Linda Helen Doerrer

Prof. Linda Doerrer

Professor Linda Doerrer

Degrees and Positions

  • B.A. in Chemistry (magna cum laude), Cornell University, 1991.
  • Ph.D. in Inorganic Chemistry, Massachusetts Institute of Technology, 1996.
  • NATO Postdoctoral Fellow, Oxford University, 1996 – 1997.
  • Junior Research Fellow, Oxford University, 1997 – 1999.


  • Fulbright Scholar Award, 2013
  • Henry Dreyfus Fellow, 2005
  • Emily Gregory Award for Excellence in Teaching and Service, Barnard College, 2002
  • Goodwin Medal for Conspicuously Effective Teaching by an MIT Graduate Student (Finalist), Massachusetts Institute of Technology, 1993
  • Department of Chemistry Award for Excellence in Recitation Teaching by a Graduate Student, Massachusetts Institute of Technology, 1992
  • The American Institute of Chemists Foundation Student Award, Cornell University, 1991
  • National Science Foundation Predoctoral Fellowship, Honorable Mention, March 1991

The Doerrer group’s work was featured in a thematic issue of Dalton Transactions. (Young Inorganic Chemists, January 2010)


The Doerrer Group specializes in synthetic inorganic chemistry and is an equal-opportunity element utilizer. The lab currently has two main research thrusts, but there are always spirits of other ideas floating around the lab waiting for the right person to embody them with intelligence, direction, passion, creativity and give them life in publications.

  • The first research area is the use of highly fluorinated aryloxide and alkoxide ligands for the stabilization of high oxidation states in first-row transition metals. Spectroscopic work strongly suggests that these ligands generate a medium field environment and can serve as fluoride mimics. We have prepared many phenolate and alcholate anions of the form [M(OR)n]m- as well as neutral derivatives, and are investigating their reactivity with a broad spectrum of oxidizing and reducing agents.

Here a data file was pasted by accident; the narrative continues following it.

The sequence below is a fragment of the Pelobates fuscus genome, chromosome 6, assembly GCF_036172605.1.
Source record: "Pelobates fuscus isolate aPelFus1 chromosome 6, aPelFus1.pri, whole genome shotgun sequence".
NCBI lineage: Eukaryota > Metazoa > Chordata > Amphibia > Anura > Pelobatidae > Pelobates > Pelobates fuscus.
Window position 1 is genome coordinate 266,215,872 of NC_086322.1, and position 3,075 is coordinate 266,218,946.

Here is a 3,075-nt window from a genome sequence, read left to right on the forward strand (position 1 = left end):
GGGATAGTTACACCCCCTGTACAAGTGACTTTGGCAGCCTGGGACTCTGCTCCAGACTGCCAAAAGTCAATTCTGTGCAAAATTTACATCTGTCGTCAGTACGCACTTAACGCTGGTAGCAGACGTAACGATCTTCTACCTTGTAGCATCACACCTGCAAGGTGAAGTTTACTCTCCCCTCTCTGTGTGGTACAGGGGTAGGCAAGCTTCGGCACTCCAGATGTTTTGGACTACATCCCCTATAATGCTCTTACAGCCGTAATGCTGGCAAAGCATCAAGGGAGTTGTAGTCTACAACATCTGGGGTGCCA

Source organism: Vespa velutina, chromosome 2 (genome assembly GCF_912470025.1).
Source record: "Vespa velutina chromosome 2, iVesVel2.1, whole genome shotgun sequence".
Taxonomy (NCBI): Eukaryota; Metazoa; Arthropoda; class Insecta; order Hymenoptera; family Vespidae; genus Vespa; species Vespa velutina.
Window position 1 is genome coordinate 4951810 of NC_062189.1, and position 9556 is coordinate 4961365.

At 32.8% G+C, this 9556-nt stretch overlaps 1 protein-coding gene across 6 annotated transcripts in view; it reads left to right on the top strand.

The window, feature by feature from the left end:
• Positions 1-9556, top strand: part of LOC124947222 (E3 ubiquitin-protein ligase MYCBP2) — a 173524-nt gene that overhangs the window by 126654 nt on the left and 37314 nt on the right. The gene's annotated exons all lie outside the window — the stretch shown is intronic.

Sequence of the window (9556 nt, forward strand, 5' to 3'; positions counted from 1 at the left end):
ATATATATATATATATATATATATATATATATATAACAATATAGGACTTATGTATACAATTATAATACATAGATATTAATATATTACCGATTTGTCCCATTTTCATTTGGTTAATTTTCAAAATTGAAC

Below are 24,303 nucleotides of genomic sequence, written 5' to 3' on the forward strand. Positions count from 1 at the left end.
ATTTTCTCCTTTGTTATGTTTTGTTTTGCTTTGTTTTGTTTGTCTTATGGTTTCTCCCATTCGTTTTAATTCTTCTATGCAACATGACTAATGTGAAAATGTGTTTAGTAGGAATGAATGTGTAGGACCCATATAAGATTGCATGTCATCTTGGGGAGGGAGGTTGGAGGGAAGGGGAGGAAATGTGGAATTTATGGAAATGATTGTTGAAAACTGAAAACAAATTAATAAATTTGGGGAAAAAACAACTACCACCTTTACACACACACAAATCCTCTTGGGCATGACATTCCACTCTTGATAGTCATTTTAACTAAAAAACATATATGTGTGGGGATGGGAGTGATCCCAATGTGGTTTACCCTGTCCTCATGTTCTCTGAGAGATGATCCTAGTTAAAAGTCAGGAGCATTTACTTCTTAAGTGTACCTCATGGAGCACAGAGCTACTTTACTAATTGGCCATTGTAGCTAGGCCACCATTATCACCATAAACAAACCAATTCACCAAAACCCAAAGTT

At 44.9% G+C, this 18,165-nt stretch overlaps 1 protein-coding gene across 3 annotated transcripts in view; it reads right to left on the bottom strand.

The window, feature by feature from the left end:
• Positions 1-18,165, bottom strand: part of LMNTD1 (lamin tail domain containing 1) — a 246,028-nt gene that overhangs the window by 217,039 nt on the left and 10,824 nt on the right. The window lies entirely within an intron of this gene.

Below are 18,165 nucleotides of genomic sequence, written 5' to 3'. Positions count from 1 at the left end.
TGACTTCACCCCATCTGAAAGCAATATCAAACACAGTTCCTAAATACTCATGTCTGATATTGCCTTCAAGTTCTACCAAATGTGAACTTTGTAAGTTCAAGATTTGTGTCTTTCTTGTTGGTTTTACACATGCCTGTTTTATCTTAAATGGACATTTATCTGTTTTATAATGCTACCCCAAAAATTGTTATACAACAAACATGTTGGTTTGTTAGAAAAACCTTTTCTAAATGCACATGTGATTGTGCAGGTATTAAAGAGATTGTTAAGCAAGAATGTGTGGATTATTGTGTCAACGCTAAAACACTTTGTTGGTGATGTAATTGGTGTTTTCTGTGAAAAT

• The second investigation arena is the bottom-up synthesis of potentially conducting one-dimentional nanowires.  The early stages of the project used the fascinating phenomenon of metallophilicity to facilitate assembly.  This attractive interaction between electron rich metal centers with filled or pseudo-filled subshells, e.g. d10 Au(I), d8 Pt(II), can be as strong as hydrogen bonding and can act seemingly in opposition to electrostatic forces. We are modifying the so-formed one-atom-wide metal atom chains to have an odd number of spins and investigate their behavior as low-dimensional conductors.

Techniques & Resources

We have substantial resources and expertise in the handling of oxygen- and water-sensitive compounds including two N2-filled dryboxes (one single and one double-station).  We also have our equipment for UV/vis/NIR solution characterization including a dip-probe and electrochemical apparatus as well.  The lab contains two temperature-programmable ovens, five Schlenk lines, and a six-solvent SPS station.


Students in the Doerrer group receive broad and rigorous training in inorganic synthesis due to the diversity of projects in the lab.  We often collaborate (within Boston University and without) with physicists, materials scientists, and engineers on the characterization of compounds.

What’s Next for Graduates of the Doerrer Group?

Members of the Doerrer Group have gone on to many prestigious positions in academia.

  • Dr. Rachel Allenbaugh – Assistant Professor, Murray State University
  • Dr. Marisa C. Buzzeo, BC’01 – Assistant professor, Barnard College
  • Dr. Charli M. Long, BC’00 (PhD. Univ. of Pennsylvania, 2005)
  • Mr. Joshua S. Wittenberg, CU’02 (Research Associate, University of California, Berkeley)
  • Ms. Annie J. Jiang BC’05 (5th year PhD student, Massachusetts Institute of Technology)
  • Ms. Montana V. Childress, BC’05 (5th year PhD student, Massachusetts Institute of Technology)
  • Mr. Matthew A. Pellow CU’03 (5th year PhD student, Stanford University)

SCI 383
Fax: 617.353.6466
Office Hours: by Appointment
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